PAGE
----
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Kathy Sheridan: It’s going to take a lot more than Hazel Chu to shake up the Seanad

Could Trinity’s electorate be inspired to shock the Government into action?

Name the two Senators whose resignations triggered the byelections in April. Now name the two who were elected by a landslide to replace them. Name the panels to which they were elected. Give the number and composition of the electorate. And, for a bonus, can you name the parties to which the departed and newly elected Senators belong? Anyone?

If your answer is “haven’t a clue”, “are you joking?” and “don’t be silly”, join the club. When the Seanad was threatened with abolition in the 2013 referendum, fewer than four in 10 bothered to vote. It survived by a squeak mainly on the presumption of swift reform.

Eight years on Maria Byrne is elected to the Agricultural panel and Gerry Horkan to the Industrial and Commercial panel. They replace Michael D’Arcy who has left to become chief executive of the Irish Association of Investment Management and Elisha McCallion who resigned over a Covid grant repayment controversy. The total electorate is just 218 because to fill vocational panels in byelections, only Oireachtas members are allowed to vote yet somehow 15 and 16 votes are messed up on the respective panels.

As for the question about party affiliation, it was a trick: the House doesn’t recognise political party membership. The Seanad election is the only one with no political party names on the ballot papers. In the real world, Fine Gael and Fianna Fáil had a voting pact for the byelections and agreed to run one candidate in different panels. Byrne and Horkan won by landslides.


It's a fact that when people bring years of expertise, wit, wisdom and hard-won experience to a job, their contribution is worth more than people who don't

It’s hardly surprising that the Seanad has never inspired huge name recognition beyond a handful of members who would have carved a niche for themselves as experts and activists in any event. It’s both obligatory and true to say that there are fine, hardworking Seanad members who work conscientiously in the public service.

Yet the show rumbles on regardless in what David Norris once described as “an intensive care unit for those discarded from the Dáil or as a convenient launching pad for aspiring TDs”.

Either way it’s a charmed position, not least because the title of Senator confers an air of gravitas, privileges, sweet parking and membership of one of the most exclusive electoral clubs in the world. It pays a basic €69,474 plus travel and accommodation expenses plus public representational allowances (research, advertising, clinics, and so on) plus additional salaried allowances for roles such as Civil Engagement Group Leader.

And frankly, for the time servers it’s a whole lot easier and less time-consuming than being a TD.

A Senator’s worth

It’s a fact that when people bring years of expertise, wit, wisdom and hard-won experience to a job, their contribution is worth more than people who don’t. But the question is, who gets to decide on a Senator’s worth? Politicians.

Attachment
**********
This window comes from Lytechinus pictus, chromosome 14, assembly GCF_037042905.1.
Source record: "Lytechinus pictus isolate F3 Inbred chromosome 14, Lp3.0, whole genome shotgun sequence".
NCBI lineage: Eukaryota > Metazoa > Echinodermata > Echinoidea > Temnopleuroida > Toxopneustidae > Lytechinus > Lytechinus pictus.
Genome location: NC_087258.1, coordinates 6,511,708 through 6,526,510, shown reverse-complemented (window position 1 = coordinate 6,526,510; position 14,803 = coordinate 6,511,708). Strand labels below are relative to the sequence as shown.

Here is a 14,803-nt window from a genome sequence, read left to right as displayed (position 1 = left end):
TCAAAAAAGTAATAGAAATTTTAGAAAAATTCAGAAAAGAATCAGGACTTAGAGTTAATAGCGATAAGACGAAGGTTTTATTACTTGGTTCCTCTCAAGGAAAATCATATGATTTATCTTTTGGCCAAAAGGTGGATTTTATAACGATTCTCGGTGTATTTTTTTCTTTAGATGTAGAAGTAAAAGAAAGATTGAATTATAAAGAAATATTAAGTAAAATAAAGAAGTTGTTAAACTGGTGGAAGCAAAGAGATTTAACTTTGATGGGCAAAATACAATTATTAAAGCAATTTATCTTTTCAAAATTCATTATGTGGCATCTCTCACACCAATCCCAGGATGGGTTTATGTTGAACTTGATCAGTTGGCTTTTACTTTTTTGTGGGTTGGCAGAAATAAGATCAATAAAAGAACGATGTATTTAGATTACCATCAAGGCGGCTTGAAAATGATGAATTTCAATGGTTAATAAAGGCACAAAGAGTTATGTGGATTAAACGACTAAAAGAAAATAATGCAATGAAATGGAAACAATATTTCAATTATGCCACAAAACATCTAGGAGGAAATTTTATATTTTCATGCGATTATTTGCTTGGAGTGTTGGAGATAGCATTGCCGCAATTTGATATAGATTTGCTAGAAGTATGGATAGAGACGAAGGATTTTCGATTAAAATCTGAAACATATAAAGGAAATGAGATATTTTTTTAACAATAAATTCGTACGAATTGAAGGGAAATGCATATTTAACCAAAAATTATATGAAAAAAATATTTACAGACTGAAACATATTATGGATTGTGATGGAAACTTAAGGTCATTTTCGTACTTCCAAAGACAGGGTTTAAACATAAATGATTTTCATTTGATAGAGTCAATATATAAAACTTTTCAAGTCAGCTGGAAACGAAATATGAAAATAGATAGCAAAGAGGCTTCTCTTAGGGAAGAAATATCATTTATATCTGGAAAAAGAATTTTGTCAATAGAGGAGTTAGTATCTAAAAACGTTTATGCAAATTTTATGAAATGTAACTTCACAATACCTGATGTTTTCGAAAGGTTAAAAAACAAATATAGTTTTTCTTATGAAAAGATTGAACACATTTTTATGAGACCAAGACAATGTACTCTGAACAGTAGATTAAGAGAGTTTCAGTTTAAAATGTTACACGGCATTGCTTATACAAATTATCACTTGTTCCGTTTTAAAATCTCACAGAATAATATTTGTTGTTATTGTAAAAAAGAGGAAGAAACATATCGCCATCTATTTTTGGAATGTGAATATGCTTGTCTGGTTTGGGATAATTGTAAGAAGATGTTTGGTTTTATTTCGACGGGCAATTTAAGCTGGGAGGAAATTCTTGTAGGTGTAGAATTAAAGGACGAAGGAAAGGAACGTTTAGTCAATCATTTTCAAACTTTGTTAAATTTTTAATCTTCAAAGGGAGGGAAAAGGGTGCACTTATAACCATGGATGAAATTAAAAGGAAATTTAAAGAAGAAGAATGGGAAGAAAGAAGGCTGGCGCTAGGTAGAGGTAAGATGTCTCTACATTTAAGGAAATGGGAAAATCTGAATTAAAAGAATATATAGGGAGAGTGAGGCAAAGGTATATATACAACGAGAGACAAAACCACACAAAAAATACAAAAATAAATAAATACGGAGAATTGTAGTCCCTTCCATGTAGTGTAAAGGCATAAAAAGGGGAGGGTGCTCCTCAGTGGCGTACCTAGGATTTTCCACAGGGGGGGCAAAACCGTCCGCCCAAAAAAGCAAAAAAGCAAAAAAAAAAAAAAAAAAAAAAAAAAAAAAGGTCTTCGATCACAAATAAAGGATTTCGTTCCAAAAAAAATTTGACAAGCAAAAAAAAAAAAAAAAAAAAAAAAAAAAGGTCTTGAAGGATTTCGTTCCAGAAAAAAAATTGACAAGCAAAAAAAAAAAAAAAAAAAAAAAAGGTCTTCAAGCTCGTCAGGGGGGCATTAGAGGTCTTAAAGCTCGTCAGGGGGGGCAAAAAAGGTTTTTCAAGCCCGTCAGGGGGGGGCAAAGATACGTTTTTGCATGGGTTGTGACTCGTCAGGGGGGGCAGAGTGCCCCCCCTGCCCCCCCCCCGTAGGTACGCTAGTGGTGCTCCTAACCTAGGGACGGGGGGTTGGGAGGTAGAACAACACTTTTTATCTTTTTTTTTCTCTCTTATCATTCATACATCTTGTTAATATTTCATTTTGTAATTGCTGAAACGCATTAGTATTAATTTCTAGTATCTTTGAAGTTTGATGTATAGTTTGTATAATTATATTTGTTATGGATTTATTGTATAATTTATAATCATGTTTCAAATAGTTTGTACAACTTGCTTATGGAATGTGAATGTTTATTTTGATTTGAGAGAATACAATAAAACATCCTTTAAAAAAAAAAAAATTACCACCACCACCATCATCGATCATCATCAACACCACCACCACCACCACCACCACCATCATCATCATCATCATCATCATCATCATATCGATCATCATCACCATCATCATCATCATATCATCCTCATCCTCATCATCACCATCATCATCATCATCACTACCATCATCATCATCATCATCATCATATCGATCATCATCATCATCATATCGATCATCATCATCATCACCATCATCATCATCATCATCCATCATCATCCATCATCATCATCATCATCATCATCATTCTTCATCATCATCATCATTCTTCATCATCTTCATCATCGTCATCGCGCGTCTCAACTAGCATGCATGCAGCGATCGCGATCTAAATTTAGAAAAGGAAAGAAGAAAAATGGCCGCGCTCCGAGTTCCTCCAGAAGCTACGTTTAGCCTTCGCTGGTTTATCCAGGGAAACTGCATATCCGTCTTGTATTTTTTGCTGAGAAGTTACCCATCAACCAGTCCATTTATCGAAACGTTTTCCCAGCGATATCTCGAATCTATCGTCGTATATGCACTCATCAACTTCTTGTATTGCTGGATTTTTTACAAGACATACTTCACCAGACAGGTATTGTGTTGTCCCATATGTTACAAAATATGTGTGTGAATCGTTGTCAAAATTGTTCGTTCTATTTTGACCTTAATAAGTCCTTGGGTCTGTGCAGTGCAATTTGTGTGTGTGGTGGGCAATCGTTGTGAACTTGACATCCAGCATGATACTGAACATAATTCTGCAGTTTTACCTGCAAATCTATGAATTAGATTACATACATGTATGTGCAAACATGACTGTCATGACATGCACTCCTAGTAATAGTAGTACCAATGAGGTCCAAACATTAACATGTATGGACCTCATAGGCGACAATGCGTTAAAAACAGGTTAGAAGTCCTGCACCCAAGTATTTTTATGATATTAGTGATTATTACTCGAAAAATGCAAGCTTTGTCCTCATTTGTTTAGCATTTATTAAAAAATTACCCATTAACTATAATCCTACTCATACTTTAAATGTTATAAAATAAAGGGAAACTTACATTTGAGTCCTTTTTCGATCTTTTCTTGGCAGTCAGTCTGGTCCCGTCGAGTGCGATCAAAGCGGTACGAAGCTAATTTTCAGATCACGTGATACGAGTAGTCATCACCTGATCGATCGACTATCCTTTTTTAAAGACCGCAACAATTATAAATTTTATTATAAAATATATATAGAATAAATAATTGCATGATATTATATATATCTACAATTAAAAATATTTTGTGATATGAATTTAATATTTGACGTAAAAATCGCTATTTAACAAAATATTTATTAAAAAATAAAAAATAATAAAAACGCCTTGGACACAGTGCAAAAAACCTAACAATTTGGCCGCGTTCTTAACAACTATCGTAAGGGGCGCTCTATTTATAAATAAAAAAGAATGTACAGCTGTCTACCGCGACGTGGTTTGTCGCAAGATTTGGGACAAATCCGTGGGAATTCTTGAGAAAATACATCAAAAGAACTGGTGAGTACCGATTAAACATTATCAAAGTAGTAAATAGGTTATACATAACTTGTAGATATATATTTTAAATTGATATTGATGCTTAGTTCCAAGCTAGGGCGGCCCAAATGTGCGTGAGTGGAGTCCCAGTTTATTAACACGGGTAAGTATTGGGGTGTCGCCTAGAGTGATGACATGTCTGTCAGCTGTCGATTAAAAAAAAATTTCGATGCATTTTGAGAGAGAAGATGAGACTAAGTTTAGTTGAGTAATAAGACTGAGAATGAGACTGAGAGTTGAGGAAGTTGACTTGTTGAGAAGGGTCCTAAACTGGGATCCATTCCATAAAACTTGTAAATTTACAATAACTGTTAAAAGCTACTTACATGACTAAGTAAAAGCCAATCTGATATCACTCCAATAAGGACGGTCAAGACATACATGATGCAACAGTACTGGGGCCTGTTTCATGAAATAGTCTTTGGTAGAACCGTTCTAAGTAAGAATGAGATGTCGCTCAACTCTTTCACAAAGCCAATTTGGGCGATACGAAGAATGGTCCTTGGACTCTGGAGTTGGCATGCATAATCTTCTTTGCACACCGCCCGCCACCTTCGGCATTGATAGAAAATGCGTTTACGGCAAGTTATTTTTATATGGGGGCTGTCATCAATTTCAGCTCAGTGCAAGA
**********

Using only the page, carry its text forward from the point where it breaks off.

In general elections 1,169 voters – TDs, councillors, outgoing Senators – elect 43 of the Senators. Another six are elected by graduates in the universities constituency, notoriously limited to the Dublin, Cork, Galway and Maynooth NUI universities which get three seats and to Trinity College, which gets another three, including the one recently vacated by Ivana Bacik.

No candidate was ever required to be a graduate of the university concerned or be connected to it in any way

This is where it gets lively. Hazel Chu ruffled feathers when she ran for the earlier Seanad byelection this year and then put her name forward for the Dublin Bay South byelection so it will stagger no one that the former Dublin lord mayor and Green party chairwoman is considering a Seanad run to replace Bacik.

Reform, at last?

But hold on. Isn’t that one of those irritating elections open only to graduates of certain universities, like Trinity in this case? Yes it is. And did Hazel Chu graduate from Trinity? No she did not (she went to UCD). Well, this is a pleasant surprise. So they’ve actually reformed something at last?

Don’t be ridiculous.

The rules haven’t changed. No candidate was ever required to be a graduate of the university concerned or be connected to it in any way.

Indeed – prepare to be astounded – a universities candidate is not required to be a graduate of anywhere. The 1937 Act has things to say about voters’ eligibility (must be an Irish citizen and graduate) but the only requirement of candidates for the universities constituency is that “every candidate at an election… shall be nominated in writing on a nomination paper subscribed by two registered electors of the constituency as proposer and seconder respectively and by eight other registered electors of the constituency as assenting to the nomination”.

On the evidence of a deeply unscientific straw poll, not a lot of people know this. That may be because this is Trinity’s first byelection in 42 years but the rules apply to any Seanad election in the universities constituency.

It suggests intriguing possibilities as candidates go. Less than a quarter of Trinity’s electorate voted in last year’s Seanad general election, which leaves about 50,000 who didn’t bother. Might they be inspired to shake things up, shock the Government into action at last?

The world awaits.